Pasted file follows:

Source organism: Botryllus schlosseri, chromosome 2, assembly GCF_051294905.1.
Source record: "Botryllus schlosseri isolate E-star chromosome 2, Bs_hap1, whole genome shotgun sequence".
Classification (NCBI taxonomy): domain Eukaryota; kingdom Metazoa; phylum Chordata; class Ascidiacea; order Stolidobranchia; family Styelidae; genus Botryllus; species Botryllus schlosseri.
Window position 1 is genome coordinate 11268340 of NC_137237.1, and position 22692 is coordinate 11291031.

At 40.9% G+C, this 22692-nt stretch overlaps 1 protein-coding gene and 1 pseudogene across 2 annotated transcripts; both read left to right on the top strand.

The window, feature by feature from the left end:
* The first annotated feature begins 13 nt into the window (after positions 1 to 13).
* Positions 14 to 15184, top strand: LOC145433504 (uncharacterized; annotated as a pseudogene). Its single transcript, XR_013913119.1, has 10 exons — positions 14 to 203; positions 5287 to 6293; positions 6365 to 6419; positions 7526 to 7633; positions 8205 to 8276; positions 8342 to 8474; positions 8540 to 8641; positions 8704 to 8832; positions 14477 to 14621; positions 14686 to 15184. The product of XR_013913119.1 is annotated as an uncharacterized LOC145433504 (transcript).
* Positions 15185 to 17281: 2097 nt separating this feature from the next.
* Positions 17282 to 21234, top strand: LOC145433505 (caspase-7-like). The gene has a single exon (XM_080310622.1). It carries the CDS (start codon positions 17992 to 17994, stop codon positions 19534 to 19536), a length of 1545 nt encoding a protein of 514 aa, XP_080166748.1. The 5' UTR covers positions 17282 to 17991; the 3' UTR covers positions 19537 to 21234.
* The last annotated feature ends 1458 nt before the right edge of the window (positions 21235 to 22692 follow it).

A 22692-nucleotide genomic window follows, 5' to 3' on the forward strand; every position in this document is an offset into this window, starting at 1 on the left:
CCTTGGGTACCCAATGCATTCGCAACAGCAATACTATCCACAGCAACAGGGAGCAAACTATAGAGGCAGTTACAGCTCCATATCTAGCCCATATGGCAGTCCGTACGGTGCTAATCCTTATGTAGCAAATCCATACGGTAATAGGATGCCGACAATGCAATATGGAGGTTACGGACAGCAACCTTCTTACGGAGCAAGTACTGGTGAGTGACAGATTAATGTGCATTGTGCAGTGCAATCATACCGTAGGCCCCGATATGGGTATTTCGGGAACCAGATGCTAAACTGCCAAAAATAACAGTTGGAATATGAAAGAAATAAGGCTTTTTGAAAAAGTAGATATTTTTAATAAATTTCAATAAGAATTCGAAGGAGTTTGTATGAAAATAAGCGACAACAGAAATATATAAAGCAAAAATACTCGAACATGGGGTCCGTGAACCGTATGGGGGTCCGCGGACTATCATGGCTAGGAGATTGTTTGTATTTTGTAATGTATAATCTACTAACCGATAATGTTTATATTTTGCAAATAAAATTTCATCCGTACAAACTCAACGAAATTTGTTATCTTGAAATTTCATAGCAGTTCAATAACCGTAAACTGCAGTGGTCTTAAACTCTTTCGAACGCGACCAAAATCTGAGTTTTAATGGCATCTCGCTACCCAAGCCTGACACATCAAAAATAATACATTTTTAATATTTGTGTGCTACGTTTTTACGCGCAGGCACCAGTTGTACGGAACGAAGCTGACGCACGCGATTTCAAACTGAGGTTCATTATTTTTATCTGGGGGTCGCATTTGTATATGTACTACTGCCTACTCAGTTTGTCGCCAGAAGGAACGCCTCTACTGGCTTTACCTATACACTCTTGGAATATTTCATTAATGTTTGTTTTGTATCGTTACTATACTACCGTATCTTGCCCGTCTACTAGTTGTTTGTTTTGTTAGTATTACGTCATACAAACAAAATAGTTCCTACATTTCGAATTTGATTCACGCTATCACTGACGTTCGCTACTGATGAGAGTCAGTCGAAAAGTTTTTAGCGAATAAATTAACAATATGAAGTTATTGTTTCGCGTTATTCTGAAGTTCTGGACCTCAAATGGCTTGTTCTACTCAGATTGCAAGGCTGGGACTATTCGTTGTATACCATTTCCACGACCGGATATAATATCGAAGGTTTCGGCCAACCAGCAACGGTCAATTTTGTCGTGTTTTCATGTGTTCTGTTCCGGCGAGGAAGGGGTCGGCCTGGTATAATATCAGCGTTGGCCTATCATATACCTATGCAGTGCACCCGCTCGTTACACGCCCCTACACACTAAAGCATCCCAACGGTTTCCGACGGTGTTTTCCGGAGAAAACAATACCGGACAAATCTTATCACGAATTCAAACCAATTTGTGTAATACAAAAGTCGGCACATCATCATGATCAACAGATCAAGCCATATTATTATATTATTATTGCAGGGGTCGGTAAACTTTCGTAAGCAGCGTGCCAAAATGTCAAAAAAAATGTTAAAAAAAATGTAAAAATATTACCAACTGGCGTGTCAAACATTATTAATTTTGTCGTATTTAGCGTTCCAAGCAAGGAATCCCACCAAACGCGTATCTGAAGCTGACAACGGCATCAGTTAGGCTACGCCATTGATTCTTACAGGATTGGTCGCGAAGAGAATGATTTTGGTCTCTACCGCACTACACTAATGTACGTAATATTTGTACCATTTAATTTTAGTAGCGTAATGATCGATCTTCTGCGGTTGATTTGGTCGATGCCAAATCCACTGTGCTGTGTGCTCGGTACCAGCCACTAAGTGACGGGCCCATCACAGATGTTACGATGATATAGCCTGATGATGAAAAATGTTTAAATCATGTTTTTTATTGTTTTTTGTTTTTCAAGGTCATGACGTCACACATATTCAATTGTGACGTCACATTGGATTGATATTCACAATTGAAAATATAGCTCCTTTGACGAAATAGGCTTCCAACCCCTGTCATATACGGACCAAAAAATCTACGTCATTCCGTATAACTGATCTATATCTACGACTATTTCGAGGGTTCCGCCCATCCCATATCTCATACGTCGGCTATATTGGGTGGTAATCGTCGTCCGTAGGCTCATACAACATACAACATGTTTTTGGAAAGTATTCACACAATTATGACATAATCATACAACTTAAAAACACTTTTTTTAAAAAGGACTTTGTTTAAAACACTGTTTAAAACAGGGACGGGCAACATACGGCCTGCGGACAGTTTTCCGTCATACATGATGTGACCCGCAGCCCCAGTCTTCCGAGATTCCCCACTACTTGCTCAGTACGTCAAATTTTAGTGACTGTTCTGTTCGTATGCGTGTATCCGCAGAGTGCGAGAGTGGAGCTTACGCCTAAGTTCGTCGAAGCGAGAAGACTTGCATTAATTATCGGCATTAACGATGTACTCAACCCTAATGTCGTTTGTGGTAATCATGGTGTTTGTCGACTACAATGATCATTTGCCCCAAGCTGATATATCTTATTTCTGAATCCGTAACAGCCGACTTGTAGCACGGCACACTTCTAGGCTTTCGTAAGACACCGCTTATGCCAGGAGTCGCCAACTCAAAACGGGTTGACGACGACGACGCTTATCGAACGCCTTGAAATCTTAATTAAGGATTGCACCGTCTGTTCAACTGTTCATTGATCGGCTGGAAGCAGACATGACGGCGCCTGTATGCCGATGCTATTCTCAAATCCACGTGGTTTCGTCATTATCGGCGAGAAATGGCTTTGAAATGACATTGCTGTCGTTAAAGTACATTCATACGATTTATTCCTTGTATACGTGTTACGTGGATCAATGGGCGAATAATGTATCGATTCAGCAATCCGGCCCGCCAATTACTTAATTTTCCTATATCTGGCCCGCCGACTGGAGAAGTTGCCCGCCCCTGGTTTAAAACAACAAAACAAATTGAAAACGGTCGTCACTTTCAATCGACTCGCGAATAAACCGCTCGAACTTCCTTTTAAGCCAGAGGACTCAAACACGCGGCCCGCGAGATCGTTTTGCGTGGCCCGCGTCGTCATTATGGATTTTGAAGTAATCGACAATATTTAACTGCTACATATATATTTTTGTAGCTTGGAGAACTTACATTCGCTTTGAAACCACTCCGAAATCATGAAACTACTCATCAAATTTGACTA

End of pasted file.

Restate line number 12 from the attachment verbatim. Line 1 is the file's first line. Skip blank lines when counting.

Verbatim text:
A 22692-nucleotide genomic window follows, 5' to 3' on the forward strand; every position in this document is an offset into this window, starting at 1 on the left: